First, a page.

Christianity 201

April 18, 2019

Compelling Grace, Part 2

Filed under: Christianity - Devotions — paulthinkingoutloud @ 5:30 pm
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How Loving Others Points to God

by Clarke Dixon

For a worldview or religion to be compelling you would expect it to nurture good relationships. This is especially true where offence is involved. Where there are relationships, there are hurting people, for people hurt people. We are human. If a worldview or religion is true, we should expect that it will help us relate to one another and navigate the nasty quirks of our humanity.

Does Christianity provide a compelling vision for relationships including a method of dealing with offence? Some would say “no, Christianity is all rules which makes people get all judgemental.” Others would say, “no, Christianity is all forgiveness which turns people into doormats.” So which is it?

Last week we looked at the compelling way God relates to us. To summarize, God’s relationship with us is based on His grace, not our performance. How are we to relate to others?

Imitate God, therefore, in everything you do, because you are his dear children. Live a life filled with love, following the example of Christ. He loved us and offered himself as a sacrifice for us, a pleasing aroma to God. Ephesians 5:1-2 (NLT)

As God relates to us, we relate to others; with love and grace. Consider the following verses:

7 Dear friends, let us continue to love one another, for love comes from God. Anyone who loves is a child of God and knows God. 8 But anyone who does not love does not know God, for God is love. . . .
10 This is real love—not that we loved God, but that he loved us and sent his Son as a sacrifice to take away our sins. Dear friends, since God loved us that much, we surely ought to love each other. . . .
16 God is love, and all who live in love live in God, and God lives in them. And as we live in God, our love grows more perfect. So we will not be afraid on the day of judgment, but we can face him with confidence because we live like Jesus here in this world.
18 Such love has no fear, because perfect love expels all fear. If we are afraid, it is for fear of punishment, and this shows that we have not fully experienced his perfect love.  We love each other because he loved us first.
 If someone says, “I love God,” but hates a fellow believer, that person is a liar; for if we don’t love people we can see, how can we love God, whom we cannot see? And he has given us this command: Those who love God must also love their fellow believers. 1 John 4:7,10,16-21 (NLT)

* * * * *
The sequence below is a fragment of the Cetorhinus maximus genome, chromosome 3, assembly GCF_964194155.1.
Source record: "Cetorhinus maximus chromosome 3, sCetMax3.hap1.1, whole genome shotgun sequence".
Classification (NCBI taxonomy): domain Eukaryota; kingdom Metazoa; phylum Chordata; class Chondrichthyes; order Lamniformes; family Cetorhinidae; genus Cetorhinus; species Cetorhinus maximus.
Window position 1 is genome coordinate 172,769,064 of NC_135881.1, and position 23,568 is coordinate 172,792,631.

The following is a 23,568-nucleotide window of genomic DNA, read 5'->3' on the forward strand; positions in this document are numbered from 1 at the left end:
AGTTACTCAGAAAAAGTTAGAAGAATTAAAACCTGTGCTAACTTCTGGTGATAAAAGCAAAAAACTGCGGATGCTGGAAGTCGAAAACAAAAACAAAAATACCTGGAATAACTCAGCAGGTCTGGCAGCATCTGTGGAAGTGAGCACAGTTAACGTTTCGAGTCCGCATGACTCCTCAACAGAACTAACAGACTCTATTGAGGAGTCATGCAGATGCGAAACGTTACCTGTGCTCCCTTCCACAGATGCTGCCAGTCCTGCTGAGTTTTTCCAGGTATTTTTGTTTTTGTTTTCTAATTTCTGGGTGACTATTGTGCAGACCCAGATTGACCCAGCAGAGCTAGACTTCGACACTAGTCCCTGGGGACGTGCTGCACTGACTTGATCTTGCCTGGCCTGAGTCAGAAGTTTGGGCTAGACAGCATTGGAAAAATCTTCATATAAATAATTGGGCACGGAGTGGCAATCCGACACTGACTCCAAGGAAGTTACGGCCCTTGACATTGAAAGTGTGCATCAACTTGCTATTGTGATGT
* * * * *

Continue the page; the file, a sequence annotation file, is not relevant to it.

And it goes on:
We are to relate to others in the same manner God relates to us; with love and grace. There are some things we can say about this . . .

First, grace provides a compelling atmosphere for relationships. Some relationships are like sailing in a thunderstorm or like walking on eggshells. Fear is a constant. However, “perfect love expels all fear.” God drives out our fear for He does not treat us as our sins deserve (see Psalm 103), but rescues us, and relates to us, by his grace. What is true with our relationship with God can also be true in our relationship with others. Grace provides a great fear-free atmosphere for people to thrive in growing relationships. In marriage, in family, among friends, at the workplace, in teams, the experience of grace given and received provides a great atmosphere to live, work and play.

Second, grace provides a compelling response to offence. People often deal with offence by either “fight or flight.” Neither work well. The Christian is to do neither. Rather than lash out and risk an all out war, we are to turn the cheek. Some will say that is not at all compelling. Won’t people will walk all over us and take advantage of our grace? Well, no, grace provides for a flexibility in responding to offence.

Suppose a spouse is abused again and again, and each time the abused spouse is expected to forgive the abuser as if nothing ever happened. Is that compelling? No. I call this “doormat grace.” Some would say this is the vision of Christianity in dealing with offence, but it is not. The Bible teaches the need for grace, love, and forgiveness in relationships, yes, but the Bible also teaches the need for wisdom. The Book of Proverbs is still in the Bible! We need not offer doormat grace, but wise grace. Grace toward offenders means wanting the best for them, it does not mean putting up with the worst for yourself. When you respond with grace, you do not seek the destruction of the offender, but neither do you open yourself up for destruction. The gracious person turns the other cheek instead of hitting back. The wise person also takes a step back.